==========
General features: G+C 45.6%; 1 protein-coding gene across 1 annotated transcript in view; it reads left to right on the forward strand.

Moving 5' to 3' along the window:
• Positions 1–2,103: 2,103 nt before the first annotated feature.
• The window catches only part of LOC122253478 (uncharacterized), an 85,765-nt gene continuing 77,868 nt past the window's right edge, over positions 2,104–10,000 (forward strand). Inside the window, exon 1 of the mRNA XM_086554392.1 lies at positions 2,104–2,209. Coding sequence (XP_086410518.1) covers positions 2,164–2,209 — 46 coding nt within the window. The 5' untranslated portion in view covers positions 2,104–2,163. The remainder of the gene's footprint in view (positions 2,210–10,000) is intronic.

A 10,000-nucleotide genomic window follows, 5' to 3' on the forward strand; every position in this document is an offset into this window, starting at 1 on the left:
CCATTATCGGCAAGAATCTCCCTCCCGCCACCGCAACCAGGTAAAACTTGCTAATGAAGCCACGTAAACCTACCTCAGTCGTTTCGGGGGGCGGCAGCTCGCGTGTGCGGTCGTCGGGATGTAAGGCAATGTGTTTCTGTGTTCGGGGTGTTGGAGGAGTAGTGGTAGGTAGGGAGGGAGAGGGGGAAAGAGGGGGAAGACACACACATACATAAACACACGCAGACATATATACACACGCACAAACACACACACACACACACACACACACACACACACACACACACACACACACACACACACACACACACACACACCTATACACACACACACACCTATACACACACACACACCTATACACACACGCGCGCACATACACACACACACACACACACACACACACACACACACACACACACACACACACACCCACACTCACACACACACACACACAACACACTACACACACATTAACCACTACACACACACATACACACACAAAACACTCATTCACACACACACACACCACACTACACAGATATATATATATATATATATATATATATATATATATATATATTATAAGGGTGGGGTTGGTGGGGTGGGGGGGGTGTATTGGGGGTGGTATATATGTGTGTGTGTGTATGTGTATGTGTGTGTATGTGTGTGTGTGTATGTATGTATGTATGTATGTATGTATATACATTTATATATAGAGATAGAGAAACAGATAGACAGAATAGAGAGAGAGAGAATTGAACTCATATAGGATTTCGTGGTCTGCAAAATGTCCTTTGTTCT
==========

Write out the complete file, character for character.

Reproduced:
General features: G+C 45.6%; 1 protein-coding gene across 1 annotated transcript in view; it reads left to right on the forward strand.

Moving 5' to 3' along the window:
• Positions 1–2,103: 2,103 nt before the first annotated feature.
• The window catches only part of LOC122253478 (uncharacterized), an 85,765-nt gene continuing 77,868 nt past the window's right edge, over positions 2,104–10,000 (forward strand). Inside the window, exon 1 of the mRNA XM_086554392.1 lies at positions 2,104–2,209. Coding sequence (XP_086410518.1) covers positions 2,164–2,209 — 46 coding nt within the window. The 5' untranslated portion in view covers positions 2,104–2,163. The remainder of the gene's footprint in view (positions 2,210–10,000) is intronic.

A 10,000-nucleotide genomic window follows, 5' to 3' on the forward strand; every position in this document is an offset into this window, starting at 1 on the left:
CCATTATCGGCAAGAATCTCCCTCCCGCCACCGCAACCAGGTAAAACTTGCTAATGAAGCCACGTAAACCTACCTCAGTCGTTTCGGGGGGCGGCAGCTCGCGTGTGCGGTCGTCGGGATGTAAGGCAATGTGTTTCTGTGTTCGGGGTGTTGGAGGAGTAGTGGTAGGTAGGGAGGGAGAGGGGGAAAGAGGGGGAAGACACACACATACATAAACACACGCAGACATATATACACACGCACAAACACACACACACACACACACACACACACACACACACACACACACACACACACACACACACACACACACACACCTATACACACACACACACCTATACACACACACACACCTATACACACACGCGCGCACATACACACACACACACACACACACACACACACACACACACACACACACACACACACCCACACTCACACACACACACACACAACACACTACACACACATTAACCACTACACACACACATACACACACAAAACACTCATTCACACACACACACACCACACTACACAGATATATATATATATATATATATATATATATATATATATATATTATAAGGGTGGGGTTGGTGGGGTGGGGGGGGTGTATTGGGGGTGGTATATATGTGTGTGTGTGTATGTGTATGTGTGTGTATGTGTGTGTGTGTATGTATGTATGTATGTATGTATGTATATACATTTATATATAGAGATAGAGAAACAGATAGACAGAATAGAGAGAGAGAGAATTGAACTCATATAGGATTTCGTGGTCTGCAAAATGTCCTTTGTTCT